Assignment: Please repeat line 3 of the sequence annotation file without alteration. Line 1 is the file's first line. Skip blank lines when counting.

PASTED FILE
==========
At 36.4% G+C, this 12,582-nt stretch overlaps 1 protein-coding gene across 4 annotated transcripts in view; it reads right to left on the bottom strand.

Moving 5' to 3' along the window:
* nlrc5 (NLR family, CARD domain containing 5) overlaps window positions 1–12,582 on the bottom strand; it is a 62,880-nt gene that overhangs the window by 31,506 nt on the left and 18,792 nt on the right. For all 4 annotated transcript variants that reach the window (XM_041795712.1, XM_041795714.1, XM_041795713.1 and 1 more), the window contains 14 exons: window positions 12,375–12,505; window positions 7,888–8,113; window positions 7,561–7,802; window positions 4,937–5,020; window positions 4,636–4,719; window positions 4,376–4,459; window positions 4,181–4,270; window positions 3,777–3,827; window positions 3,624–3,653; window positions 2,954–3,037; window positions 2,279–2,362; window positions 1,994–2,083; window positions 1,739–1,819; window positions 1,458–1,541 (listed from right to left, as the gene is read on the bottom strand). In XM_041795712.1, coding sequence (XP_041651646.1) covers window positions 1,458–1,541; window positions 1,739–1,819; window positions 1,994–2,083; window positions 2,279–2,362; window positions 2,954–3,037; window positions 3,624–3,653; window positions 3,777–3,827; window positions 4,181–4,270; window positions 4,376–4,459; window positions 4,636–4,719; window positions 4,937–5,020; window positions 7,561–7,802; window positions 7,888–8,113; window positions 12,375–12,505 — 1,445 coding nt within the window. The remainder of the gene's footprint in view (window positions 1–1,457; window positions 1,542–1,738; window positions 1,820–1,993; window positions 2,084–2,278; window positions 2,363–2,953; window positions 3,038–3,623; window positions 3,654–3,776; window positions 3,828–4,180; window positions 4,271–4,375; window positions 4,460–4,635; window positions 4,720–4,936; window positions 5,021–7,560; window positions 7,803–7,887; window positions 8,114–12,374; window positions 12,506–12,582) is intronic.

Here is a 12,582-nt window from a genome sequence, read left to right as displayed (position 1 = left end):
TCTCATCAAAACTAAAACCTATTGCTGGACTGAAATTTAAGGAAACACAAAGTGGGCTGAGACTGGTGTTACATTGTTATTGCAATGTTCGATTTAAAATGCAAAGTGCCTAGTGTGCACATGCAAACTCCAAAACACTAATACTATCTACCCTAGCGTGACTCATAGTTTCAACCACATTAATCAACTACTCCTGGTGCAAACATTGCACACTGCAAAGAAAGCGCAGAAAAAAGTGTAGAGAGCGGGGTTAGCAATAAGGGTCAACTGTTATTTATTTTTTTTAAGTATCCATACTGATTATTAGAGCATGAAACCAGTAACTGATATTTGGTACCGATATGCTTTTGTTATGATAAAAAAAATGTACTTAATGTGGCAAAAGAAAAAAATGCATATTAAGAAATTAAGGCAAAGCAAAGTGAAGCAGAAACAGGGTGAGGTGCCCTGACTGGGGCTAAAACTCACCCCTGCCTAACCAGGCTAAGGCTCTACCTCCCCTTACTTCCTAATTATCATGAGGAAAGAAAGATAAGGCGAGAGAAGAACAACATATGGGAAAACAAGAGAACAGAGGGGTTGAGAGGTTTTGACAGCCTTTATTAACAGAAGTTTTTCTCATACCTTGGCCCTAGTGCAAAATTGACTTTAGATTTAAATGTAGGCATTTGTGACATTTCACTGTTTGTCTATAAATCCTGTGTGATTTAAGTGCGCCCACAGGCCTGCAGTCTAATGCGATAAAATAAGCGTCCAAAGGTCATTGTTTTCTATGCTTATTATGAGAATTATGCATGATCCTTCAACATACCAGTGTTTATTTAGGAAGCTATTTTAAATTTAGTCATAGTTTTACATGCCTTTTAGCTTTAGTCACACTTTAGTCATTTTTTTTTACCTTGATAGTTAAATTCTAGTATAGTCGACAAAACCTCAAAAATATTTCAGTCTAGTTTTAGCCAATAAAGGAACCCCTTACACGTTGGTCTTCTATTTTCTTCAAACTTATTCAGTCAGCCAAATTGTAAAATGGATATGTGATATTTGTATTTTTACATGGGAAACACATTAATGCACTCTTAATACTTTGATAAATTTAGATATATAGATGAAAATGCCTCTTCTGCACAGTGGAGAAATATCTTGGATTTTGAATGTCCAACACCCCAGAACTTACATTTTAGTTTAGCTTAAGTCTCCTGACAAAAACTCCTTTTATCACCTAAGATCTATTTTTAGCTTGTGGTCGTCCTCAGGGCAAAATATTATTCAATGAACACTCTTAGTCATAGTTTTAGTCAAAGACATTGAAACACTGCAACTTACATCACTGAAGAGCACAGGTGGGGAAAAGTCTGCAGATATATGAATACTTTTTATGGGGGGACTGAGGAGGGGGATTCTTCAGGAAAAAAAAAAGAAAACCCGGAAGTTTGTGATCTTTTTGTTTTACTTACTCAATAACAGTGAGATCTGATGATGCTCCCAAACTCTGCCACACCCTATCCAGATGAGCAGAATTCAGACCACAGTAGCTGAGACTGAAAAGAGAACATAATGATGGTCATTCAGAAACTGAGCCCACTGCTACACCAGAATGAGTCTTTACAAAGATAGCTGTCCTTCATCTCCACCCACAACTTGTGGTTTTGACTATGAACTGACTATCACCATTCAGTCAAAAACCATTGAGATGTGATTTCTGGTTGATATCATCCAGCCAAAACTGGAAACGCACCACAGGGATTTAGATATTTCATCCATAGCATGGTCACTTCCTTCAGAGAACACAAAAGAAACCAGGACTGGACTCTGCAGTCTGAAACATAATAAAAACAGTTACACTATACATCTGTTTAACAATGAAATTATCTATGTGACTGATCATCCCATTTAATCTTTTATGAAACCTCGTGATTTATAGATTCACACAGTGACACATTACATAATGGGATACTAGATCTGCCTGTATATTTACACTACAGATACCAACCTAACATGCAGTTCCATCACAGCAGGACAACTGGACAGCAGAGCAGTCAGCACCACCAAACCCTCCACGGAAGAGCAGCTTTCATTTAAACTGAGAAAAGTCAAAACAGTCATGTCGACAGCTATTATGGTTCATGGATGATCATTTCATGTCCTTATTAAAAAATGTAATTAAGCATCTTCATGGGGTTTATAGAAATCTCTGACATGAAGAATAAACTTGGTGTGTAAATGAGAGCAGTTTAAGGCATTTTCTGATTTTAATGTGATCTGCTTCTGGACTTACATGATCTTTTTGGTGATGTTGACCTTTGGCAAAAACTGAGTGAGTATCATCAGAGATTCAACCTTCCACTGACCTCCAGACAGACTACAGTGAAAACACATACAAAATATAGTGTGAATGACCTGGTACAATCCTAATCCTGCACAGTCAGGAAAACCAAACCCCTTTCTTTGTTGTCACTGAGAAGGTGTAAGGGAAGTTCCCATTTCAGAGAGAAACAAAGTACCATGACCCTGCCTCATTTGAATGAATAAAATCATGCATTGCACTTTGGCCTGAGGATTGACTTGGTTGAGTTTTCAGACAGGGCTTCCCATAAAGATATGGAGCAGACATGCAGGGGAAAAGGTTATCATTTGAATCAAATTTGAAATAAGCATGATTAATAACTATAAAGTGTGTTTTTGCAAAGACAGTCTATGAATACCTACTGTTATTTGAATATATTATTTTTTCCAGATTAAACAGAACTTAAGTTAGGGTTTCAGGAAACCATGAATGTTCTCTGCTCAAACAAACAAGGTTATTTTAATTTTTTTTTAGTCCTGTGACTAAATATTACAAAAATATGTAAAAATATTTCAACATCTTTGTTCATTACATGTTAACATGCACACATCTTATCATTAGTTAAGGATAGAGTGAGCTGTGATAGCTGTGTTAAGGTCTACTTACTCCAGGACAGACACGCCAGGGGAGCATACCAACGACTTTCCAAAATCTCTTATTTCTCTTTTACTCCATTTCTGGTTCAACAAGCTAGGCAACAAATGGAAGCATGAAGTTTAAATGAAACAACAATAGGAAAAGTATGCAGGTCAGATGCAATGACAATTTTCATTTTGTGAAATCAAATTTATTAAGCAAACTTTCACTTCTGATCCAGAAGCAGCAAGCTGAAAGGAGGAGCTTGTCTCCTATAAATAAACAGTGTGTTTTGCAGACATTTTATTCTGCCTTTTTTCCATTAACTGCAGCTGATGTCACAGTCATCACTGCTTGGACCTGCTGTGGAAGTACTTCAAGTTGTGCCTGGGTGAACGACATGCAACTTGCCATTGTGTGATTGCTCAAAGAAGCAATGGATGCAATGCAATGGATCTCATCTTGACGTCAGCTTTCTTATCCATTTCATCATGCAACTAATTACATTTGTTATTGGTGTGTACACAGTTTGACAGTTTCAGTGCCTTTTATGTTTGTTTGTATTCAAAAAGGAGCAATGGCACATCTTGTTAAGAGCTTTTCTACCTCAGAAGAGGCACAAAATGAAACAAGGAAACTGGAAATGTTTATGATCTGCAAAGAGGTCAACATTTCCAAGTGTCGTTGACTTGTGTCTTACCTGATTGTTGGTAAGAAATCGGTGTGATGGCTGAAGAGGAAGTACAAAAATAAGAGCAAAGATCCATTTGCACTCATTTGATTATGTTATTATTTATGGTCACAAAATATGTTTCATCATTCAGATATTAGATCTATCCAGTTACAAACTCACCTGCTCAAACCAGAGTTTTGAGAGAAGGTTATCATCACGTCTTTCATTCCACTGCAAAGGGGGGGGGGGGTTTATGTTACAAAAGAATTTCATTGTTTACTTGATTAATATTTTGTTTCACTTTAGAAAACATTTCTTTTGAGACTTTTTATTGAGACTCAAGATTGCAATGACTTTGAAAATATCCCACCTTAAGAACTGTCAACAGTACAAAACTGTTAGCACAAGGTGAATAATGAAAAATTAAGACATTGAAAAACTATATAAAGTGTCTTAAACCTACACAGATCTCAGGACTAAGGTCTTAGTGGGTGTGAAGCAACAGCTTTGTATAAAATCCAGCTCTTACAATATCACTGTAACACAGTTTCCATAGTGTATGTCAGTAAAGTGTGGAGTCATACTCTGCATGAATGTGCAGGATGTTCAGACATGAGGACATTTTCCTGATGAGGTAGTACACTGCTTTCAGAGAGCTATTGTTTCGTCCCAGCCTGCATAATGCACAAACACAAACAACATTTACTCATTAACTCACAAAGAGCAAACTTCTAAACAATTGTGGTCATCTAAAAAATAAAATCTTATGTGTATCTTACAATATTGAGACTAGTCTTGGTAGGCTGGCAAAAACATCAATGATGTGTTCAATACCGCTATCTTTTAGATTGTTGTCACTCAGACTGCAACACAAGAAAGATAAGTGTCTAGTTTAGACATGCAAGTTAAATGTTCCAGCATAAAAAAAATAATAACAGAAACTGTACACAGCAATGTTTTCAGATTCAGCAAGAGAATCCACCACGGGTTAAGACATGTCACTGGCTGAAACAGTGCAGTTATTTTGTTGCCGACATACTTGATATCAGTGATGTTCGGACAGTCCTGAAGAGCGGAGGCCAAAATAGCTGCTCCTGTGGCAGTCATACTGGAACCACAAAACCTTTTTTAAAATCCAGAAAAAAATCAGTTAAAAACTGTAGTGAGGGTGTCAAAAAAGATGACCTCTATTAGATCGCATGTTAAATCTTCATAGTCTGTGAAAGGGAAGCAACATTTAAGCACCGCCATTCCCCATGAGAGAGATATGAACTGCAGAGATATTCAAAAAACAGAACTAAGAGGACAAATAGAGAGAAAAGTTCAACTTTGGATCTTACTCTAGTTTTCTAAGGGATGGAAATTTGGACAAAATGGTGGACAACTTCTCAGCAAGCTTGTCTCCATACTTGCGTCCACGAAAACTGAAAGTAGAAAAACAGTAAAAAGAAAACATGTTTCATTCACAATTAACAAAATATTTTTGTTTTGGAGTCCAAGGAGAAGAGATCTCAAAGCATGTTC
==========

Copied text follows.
* nlrc5 (NLR family, CARD domain containing 5) overlaps window positions 1–12,582 on the bottom strand; it is a 62,880-nt gene that overhangs the window by 31,506 nt on the left and 18,792 nt on the right. For all 4 annotated transcript variants that reach the window (XM_041795712.1, XM_041795714.1, XM_041795713.1 and 1 more), the window contains 14 exons: window positions 12,375–12,505; window positions 7,888–8,113; window positions 7,561–7,802; window positions 4,937–5,020; window positions 4,636–4,719; window positions 4,376–4,459; window positions 4,181–4,270; window positions 3,777–3,827; window positions 3,624–3,653; window positions 2,954–3,037; window positions 2,279–2,362; window positions 1,994–2,083; window positions 1,739–1,819; window positions 1,458–1,541 (listed from right to left, as the gene is read on the bottom strand). In XM_041795712.1, coding sequence (XP_041651646.1) covers window positions 1,458–1,541; window positions 1,739–1,819; window positions 1,994–2,083; window positions 2,279–2,362; window positions 2,954–3,037; window positions 3,624–3,653; window positions 3,777–3,827; window positions 4,181–4,270; window positions 4,376–4,459; window positions 4,636–4,719; window positions 4,937–5,020; window positions 7,561–7,802; window positions 7,888–8,113; window positions 12,375–12,505 — 1,445 coding nt within the window. The remainder of the gene's footprint in view (window positions 1–1,457; window positions 1,542–1,738; window positions 1,820–1,993; window positions 2,084–2,278; window positions 2,363–2,953; window positions 3,038–3,623; window positions 3,654–3,776; window positions 3,828–4,180; window positions 4,271–4,375; window positions 4,460–4,635; window positions 4,720–4,936; window positions 5,021–7,560; window positions 7,803–7,887; window positions 8,114–12,374; window positions 12,506–12,582) is intronic.